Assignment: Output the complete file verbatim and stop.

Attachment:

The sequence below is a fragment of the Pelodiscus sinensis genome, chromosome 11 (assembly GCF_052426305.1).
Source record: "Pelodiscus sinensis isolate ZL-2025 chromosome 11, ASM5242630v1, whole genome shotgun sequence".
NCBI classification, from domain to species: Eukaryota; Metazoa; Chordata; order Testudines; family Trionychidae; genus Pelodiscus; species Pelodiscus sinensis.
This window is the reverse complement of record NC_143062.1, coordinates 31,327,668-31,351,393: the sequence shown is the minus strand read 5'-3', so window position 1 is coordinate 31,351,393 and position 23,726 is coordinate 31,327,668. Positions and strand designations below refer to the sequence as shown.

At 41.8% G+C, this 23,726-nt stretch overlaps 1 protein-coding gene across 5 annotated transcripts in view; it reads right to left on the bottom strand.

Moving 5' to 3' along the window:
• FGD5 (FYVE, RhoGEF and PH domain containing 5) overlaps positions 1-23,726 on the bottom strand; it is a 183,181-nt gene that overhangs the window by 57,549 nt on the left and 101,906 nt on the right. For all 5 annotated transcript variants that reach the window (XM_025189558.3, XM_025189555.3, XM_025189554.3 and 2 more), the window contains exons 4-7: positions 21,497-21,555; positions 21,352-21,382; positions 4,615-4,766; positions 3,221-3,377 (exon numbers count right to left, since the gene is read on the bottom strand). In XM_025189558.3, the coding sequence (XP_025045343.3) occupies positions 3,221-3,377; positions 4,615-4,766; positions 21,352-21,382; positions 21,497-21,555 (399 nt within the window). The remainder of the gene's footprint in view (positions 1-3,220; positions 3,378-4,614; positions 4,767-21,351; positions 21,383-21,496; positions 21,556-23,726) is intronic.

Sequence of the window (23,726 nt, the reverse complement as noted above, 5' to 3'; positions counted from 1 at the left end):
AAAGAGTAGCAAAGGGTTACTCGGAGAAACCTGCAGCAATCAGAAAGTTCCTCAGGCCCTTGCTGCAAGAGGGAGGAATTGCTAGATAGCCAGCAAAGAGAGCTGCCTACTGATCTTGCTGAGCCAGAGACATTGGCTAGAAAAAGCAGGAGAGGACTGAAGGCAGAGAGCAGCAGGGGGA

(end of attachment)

The sequence below is a fragment of the Pelodiscus sinensis genome, chromosome 11 (assembly GCF_052426305.1).
Source record: "Pelodiscus sinensis isolate ZL-2025 chromosome 11, ASM5242630v1, whole genome shotgun sequence".
NCBI classification, from domain to species: Eukaryota; Metazoa; Chordata; order Testudines; family Trionychidae; genus Pelodiscus; species Pelodiscus sinensis.
This window is the reverse complement of record NC_143062.1, coordinates 31,327,668-31,351,393: the sequence shown is the minus strand read 5'-3', so window position 1 is coordinate 31,351,393 and position 23,726 is coordinate 31,327,668. Positions and strand designations below refer to the sequence as shown.

At 41.8% G+C, this 23,726-nt stretch overlaps 1 protein-coding gene across 5 annotated transcripts in view; it reads right to left on the bottom strand.

Moving 5' to 3' along the window:
• FGD5 (FYVE, RhoGEF and PH domain containing 5) overlaps positions 1-23,726 on the bottom strand; it is a 183,181-nt gene that overhangs the window by 57,549 nt on the left and 101,906 nt on the right. For all 5 annotated transcript variants that reach the window (XM_025189558.3, XM_025189555.3, XM_025189554.3 and 2 more), the window contains exons 4-7: positions 21,497-21,555; positions 21,352-21,382; positions 4,615-4,766; positions 3,221-3,377 (exon numbers count right to left, since the gene is read on the bottom strand). In XM_025189558.3, the coding sequence (XP_025045343.3) occupies positions 3,221-3,377; positions 4,615-4,766; positions 21,352-21,382; positions 21,497-21,555 (399 nt within the window). The remainder of the gene's footprint in view (positions 1-3,220; positions 3,378-4,614; positions 4,767-21,351; positions 21,383-21,496; positions 21,556-23,726) is intronic.

Sequence of the window (23,726 nt, the reverse complement as noted above, 5' to 3'; positions counted from 1 at the left end):
AAAGAGTAGCAAAGGGTTACTCGGAGAAACCTGCAGCAATCAGAAAGTTCCTCAGGCCCTTGCTGCAAGAGGGAGGAATTGCTAGATAGCCAGCAAAGAGAGCTGCCTACTGATCTTGCTGAGCCAGAGACATTGGCTAGAAAAAGCAGGAGAGGACTGAAGGCAGAGAGCAGCAGGGGGA